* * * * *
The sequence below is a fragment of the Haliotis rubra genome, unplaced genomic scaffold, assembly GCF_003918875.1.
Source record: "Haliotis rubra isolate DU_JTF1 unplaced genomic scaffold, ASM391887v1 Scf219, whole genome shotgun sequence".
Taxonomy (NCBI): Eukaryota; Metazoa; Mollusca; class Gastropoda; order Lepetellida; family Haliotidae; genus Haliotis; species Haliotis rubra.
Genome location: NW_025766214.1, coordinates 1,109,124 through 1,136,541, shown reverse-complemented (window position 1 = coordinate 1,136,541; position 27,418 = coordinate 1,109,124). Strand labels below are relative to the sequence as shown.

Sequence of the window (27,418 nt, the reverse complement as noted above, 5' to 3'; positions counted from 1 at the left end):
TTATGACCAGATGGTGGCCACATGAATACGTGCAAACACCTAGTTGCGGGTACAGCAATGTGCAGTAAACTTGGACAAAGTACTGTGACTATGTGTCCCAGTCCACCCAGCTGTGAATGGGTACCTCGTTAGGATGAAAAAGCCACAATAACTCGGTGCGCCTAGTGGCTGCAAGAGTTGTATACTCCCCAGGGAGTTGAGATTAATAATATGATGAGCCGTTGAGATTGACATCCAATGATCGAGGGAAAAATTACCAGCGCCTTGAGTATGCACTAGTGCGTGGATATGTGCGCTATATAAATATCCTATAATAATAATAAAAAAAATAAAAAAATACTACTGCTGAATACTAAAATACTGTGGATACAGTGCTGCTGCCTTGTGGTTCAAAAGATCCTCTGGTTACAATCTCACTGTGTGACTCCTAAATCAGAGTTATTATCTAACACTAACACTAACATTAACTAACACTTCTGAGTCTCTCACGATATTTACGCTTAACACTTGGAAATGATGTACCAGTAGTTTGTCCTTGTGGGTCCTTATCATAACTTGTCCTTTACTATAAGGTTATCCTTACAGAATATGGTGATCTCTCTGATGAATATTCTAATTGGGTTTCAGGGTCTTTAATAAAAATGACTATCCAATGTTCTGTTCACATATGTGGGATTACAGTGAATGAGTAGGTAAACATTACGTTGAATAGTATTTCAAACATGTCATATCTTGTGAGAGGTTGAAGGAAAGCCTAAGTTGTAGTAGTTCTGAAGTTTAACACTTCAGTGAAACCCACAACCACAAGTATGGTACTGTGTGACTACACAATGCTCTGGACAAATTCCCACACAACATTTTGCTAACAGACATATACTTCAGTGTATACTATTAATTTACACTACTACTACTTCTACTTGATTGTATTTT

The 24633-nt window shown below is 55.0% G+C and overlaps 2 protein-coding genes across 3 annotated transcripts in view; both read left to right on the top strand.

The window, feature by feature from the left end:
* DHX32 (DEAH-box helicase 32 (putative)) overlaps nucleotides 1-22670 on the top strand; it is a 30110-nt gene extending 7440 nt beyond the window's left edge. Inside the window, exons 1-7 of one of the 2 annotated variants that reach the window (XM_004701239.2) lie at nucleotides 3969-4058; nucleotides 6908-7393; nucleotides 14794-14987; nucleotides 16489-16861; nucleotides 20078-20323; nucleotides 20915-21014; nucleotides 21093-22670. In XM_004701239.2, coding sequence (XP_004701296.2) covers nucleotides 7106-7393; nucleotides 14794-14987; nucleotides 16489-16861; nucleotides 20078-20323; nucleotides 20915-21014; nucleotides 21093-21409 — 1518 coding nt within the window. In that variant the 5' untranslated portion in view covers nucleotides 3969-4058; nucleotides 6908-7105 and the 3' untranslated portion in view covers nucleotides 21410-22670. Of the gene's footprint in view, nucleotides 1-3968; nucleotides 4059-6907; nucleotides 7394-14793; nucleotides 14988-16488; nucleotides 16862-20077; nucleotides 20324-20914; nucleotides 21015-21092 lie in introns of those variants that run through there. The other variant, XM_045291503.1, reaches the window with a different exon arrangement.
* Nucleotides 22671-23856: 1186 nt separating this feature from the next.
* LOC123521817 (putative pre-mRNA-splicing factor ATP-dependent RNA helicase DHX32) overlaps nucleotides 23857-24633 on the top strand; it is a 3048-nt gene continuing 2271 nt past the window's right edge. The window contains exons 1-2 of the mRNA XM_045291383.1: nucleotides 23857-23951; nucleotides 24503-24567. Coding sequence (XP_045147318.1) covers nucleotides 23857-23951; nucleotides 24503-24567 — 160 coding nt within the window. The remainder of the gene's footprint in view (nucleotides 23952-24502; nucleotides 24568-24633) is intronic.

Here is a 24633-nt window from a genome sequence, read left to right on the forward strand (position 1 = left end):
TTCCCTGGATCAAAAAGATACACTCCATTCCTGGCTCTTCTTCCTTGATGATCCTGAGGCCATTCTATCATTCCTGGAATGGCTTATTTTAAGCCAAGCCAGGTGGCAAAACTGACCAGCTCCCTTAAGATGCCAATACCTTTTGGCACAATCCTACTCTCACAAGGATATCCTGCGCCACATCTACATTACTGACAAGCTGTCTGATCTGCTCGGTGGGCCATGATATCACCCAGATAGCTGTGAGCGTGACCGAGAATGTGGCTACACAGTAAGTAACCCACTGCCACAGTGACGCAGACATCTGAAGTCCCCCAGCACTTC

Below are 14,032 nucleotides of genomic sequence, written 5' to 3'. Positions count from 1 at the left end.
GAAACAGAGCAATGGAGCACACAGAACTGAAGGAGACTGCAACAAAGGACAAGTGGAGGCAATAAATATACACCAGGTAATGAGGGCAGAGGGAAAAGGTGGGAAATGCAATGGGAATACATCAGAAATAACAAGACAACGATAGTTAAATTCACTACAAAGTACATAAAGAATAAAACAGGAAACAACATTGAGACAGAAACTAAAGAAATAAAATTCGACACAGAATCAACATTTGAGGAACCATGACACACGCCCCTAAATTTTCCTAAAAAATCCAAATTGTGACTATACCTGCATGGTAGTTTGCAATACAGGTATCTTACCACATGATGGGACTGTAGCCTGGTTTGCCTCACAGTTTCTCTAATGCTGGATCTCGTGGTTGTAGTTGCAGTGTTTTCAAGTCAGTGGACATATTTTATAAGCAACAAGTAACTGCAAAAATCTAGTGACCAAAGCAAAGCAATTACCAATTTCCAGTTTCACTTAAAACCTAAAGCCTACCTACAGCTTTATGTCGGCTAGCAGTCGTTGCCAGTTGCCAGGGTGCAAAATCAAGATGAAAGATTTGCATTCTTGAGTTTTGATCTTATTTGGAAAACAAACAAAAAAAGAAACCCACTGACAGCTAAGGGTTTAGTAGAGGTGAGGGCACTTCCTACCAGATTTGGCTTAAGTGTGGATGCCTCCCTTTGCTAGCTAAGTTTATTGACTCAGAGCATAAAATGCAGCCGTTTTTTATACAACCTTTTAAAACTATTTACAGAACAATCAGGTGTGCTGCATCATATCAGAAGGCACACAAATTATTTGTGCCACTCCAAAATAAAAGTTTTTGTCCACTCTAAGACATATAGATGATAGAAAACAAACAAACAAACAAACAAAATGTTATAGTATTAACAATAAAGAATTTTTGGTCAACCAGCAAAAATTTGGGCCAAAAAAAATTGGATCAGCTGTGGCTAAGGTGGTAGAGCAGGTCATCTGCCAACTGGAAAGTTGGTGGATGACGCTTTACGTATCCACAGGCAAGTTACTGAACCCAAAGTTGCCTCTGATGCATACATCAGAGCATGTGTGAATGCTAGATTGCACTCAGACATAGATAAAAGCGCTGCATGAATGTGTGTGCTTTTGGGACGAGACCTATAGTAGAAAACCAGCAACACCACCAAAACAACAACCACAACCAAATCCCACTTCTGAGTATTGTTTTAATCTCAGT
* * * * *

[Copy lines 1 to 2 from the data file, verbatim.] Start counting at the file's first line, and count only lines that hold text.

The sequence below is a fragment of the Haliotis rubra genome, unplaced genomic scaffold, assembly GCF_003918875.1.
Source record: "Haliotis rubra isolate DU_JTF1 unplaced genomic scaffold, ASM391887v1 Scf219, whole genome shotgun sequence".